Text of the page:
Saturday, June 20, 2015

Saturday Morning Cult-TV Blogging: Valley of the Dinosaurs: "Top Cave, Please" (November 2, 1974)

In “Top Cave, Please,” a hunting party’s mascot -- an elderly stegosaurus named Rokar -- is mysteriously freed from the corral, a forecast of bad luck. 

Lok is accused of releasing the animal, and held for trial. He is found guilty of the crime, and banished to the Cave of the Winds, where a giant spider spins its webs.

In truth, the real culprit is a devious hunter named Bork, who hates the stegosaurus and feels that Rokar brings him only bad luck.

Now the Butlers and Lok’s family must prove his innocence, and establish that “luck” is the purview 
of the superstitious, not the rational.

“Top Cave, Please,” is an intriguing episode of CBS’s Valley of the Dinosaurs (1974) in part because it reveals a bit more about Gorak’s people. 

The Villagers, who have cooperated with the Butlers only grudgingly in the past, here accuse Lok of violating a tradition and custom involving a mascot.  We see Lok stand trial, in the village and stoically accept his sentence even though he is innocent.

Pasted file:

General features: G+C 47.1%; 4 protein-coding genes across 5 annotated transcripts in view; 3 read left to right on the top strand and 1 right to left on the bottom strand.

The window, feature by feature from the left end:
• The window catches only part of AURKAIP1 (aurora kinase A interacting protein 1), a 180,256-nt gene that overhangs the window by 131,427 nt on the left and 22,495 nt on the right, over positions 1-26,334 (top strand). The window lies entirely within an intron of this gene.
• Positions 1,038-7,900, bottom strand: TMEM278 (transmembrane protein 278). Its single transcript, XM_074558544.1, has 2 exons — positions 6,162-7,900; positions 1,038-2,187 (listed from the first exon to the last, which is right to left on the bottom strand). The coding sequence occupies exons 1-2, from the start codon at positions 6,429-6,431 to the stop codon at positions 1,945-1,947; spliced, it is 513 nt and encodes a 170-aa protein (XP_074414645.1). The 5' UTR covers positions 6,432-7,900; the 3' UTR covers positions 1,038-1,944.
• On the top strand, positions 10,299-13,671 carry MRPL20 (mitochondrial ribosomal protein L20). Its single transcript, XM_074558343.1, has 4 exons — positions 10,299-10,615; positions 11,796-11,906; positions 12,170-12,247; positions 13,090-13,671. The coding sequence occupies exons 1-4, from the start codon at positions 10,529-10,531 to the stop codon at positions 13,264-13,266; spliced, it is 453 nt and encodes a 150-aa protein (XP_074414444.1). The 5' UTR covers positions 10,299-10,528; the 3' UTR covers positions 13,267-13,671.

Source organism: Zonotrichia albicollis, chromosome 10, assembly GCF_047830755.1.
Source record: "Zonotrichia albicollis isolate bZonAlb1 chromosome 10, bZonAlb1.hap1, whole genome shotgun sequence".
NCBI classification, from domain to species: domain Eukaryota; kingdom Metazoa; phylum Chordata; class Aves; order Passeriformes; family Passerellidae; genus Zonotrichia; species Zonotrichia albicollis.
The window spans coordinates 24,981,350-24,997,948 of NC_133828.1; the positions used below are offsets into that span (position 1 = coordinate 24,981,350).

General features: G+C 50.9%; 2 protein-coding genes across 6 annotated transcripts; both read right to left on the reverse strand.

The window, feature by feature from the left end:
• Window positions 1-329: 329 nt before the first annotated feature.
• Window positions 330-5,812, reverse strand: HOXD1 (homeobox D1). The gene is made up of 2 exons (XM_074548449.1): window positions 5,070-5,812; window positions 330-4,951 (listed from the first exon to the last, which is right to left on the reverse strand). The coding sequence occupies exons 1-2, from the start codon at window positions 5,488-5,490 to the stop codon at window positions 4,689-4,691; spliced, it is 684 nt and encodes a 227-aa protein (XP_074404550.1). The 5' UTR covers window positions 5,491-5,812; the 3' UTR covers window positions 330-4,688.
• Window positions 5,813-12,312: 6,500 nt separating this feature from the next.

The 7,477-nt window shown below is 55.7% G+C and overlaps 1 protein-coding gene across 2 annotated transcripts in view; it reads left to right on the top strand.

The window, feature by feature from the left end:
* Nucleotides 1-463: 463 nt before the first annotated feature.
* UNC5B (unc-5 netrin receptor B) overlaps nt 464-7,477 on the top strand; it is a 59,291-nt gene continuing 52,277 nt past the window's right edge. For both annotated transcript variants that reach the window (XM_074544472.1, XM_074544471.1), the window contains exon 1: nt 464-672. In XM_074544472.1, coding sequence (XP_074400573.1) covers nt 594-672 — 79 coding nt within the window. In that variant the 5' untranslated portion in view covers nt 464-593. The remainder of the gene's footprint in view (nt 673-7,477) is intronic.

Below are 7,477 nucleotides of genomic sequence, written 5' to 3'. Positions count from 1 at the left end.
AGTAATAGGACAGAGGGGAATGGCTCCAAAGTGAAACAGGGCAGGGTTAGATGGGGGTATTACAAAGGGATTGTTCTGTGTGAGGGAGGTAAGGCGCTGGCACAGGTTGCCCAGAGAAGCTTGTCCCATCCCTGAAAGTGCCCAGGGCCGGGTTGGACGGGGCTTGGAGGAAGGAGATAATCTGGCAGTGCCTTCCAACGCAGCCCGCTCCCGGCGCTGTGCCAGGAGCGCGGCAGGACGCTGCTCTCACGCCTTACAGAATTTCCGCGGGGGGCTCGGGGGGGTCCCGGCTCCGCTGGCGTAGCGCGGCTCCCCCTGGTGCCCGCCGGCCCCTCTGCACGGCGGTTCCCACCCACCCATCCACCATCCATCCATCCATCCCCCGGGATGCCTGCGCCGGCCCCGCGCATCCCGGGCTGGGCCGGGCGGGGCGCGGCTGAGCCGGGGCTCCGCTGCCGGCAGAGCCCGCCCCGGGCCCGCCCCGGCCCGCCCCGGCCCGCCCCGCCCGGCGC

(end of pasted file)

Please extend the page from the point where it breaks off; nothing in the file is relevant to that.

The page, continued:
But this series is always about the strength of family (or two families together), and so naturally Gorak and the others fight to prove that Lok has been wrongfully accused

The episode’s final point, that Rokar is not a “magic spirit,” just an animal, is perfectly in keeping with the series’ pro-science, anti-mysticism bent. Rokar does not make good or bad luck, that’s just how people interpret things, and the final scene of the episode shows the Villagers coming to understand that fact.

Gorak’s friendship with the Butlers is also nicely established once more in this episode, as the modern family doesn’t hesitate to help the beloved Lok.  As Katie says, “everyone’s in on the caper!”  And indeed, they are. 

Katie and Greg investigate the creepy Bork, while Mrs. Butler and Gorak’s wife attempt to retrieve and capture the now free-ranging Rokar.

Next week, one of the best episodes of Valley of the Dinosaurs: “S.O.S.” 

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